Saturday, September 25, 2010

Dr. Marc Faber on the Federal Reserve and Hyperinflation

By Ron Hera:

Hera Research Newsletter (HRN):
Thank you for joining us today. You've commented that the Federal Reserve's policies have been linked to past boom and bust cycles in the US economy. Why do you believe that?

Dr. Marc Faber: Booms and busts happen also under the gold standard like we had in the 19th century various railroad and canal booms, and we also had real estate booms, first on the east coast in Chicago, then, at end of the century, in California. What the Federal Reserve has really done is create a lot of economic volatility. If you look back at the various crisis starting with the S&L crisis in 1990, then the Tequila crisis [the Mexican Peso crisis] in 1994, then Long Term Capital Management (LTCM), the NASDAQ bubble and at the current crisis, each crisis actually became worse and worse and the bubbles became bigger and bigger. The Federal Reserve did not pay any attention to excessive credit growth. The reason I am so negative about the Federal Reserve's policies is that they only target core inflation and argue that they can't identify bubbles, but when each bubble bursts they flood the system with liquidity that bring about unintended consequences.

HRN: What would be an example of that?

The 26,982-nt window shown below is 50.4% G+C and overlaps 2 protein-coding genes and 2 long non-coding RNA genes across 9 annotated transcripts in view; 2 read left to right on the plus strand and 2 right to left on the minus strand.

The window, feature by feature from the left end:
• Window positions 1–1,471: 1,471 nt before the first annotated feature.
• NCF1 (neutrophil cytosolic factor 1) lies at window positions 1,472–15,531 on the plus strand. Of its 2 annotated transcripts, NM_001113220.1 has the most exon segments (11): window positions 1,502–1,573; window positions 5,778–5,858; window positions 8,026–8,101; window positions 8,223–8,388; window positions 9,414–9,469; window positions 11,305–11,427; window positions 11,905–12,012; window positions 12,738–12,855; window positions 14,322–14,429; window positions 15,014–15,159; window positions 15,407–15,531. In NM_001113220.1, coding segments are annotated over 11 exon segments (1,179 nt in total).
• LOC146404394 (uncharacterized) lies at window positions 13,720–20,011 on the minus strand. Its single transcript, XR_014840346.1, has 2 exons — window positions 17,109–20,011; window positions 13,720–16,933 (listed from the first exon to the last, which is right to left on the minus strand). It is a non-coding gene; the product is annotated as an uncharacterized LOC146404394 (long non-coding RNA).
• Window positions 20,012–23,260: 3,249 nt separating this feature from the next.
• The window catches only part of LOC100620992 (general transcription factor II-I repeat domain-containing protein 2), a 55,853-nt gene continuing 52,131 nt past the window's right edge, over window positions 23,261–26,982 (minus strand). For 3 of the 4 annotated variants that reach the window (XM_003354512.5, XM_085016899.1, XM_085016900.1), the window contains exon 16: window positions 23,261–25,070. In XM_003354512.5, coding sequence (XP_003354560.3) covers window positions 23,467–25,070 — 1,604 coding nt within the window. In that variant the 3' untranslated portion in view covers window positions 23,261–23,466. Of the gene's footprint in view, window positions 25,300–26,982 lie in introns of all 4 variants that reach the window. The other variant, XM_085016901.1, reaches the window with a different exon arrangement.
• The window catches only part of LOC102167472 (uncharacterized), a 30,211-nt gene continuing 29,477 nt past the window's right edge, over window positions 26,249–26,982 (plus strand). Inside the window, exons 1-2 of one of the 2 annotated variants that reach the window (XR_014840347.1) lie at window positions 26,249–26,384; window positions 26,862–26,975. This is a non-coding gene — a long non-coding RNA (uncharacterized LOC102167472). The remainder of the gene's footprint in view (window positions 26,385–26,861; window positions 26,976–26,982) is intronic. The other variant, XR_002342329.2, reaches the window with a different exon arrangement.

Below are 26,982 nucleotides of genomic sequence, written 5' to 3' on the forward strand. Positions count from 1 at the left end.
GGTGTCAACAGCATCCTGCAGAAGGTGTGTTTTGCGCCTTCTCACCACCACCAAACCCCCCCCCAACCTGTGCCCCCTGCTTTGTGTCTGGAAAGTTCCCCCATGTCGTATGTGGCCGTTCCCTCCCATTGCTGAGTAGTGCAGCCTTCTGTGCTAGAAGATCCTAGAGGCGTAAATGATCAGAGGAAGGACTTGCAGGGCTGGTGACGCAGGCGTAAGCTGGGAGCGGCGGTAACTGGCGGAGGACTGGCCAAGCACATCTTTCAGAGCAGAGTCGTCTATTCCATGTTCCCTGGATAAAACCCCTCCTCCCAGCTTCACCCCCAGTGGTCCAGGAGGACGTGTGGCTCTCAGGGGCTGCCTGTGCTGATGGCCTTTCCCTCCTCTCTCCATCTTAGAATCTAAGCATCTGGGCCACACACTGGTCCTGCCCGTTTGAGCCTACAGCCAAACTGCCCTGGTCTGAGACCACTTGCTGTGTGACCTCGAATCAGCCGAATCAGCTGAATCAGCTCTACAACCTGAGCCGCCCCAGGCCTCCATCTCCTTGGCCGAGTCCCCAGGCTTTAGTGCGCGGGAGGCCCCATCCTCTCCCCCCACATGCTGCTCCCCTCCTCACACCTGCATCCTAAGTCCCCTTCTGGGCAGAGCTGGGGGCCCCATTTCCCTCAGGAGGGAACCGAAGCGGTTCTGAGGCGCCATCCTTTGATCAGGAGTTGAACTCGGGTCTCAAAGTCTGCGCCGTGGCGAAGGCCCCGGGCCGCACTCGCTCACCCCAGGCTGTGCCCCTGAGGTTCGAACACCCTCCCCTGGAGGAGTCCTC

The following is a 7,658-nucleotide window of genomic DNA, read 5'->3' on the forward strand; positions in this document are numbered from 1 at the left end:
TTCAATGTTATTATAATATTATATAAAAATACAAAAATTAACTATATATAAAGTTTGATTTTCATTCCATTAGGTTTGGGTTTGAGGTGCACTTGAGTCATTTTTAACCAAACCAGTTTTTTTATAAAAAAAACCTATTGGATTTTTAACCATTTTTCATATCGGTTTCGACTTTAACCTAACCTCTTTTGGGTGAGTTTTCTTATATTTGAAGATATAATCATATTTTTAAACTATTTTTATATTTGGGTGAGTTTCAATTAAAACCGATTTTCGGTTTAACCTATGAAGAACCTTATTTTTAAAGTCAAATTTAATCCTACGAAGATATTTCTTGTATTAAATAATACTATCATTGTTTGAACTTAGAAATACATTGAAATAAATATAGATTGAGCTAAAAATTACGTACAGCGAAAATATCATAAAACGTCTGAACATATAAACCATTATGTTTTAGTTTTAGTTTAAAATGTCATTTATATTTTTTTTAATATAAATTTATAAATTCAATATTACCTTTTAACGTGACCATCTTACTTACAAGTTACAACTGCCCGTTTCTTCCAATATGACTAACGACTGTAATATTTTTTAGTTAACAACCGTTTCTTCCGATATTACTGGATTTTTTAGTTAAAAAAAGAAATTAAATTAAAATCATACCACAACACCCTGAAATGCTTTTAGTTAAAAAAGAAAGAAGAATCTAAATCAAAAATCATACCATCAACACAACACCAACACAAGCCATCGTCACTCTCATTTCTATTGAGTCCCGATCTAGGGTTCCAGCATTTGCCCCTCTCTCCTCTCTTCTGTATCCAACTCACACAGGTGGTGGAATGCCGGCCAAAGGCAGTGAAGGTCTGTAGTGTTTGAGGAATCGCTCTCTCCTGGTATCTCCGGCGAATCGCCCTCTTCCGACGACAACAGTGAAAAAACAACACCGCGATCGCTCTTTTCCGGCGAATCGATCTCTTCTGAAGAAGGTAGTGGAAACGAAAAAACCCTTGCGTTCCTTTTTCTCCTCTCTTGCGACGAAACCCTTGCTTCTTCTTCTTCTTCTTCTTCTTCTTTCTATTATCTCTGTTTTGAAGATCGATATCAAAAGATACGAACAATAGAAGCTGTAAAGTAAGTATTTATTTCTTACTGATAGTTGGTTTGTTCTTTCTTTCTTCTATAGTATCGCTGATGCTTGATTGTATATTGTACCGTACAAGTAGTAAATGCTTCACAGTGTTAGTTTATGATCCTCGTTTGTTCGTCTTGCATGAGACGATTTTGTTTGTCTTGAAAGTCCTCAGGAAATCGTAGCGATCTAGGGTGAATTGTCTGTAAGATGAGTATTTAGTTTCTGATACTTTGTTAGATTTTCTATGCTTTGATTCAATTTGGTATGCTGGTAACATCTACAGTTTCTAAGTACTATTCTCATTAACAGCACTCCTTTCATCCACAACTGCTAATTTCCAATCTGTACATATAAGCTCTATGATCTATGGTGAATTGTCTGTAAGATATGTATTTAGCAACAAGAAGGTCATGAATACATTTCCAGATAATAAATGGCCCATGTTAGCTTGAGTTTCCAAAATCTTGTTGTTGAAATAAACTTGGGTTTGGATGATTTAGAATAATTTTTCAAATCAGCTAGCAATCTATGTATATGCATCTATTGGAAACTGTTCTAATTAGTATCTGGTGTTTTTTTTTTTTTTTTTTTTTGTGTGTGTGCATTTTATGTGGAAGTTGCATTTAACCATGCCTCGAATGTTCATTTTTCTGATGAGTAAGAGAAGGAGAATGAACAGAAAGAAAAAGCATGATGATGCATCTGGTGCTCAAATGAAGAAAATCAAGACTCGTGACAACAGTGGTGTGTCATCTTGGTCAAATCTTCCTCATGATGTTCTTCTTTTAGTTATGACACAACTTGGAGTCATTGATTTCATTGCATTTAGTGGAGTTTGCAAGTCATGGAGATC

Dr. Marc Faber: Commodity prices peaked in May 2006 and after May 2006, especially in 2007, where there was actually a slowdown in the global economy and so there was no reason for commodity prices to go ballistic, but the Federal Reserve slashed interest rates after September 2007. In a global economy that was going into recession, the price of oil went from $78 to $147 and that burdened the US consumer with additional "tax" of five hundred billion dollars. I am not saying that is the only reason but it helped push the US consumer into recession. The fact is that without the Federal Reserve's expansionary monetary policy after 2001, we wouldn't have had a housing bubble to the same extent. The Federal Reserve's policies basically encouraged sub prime lending; it's not the case that they discouraged on

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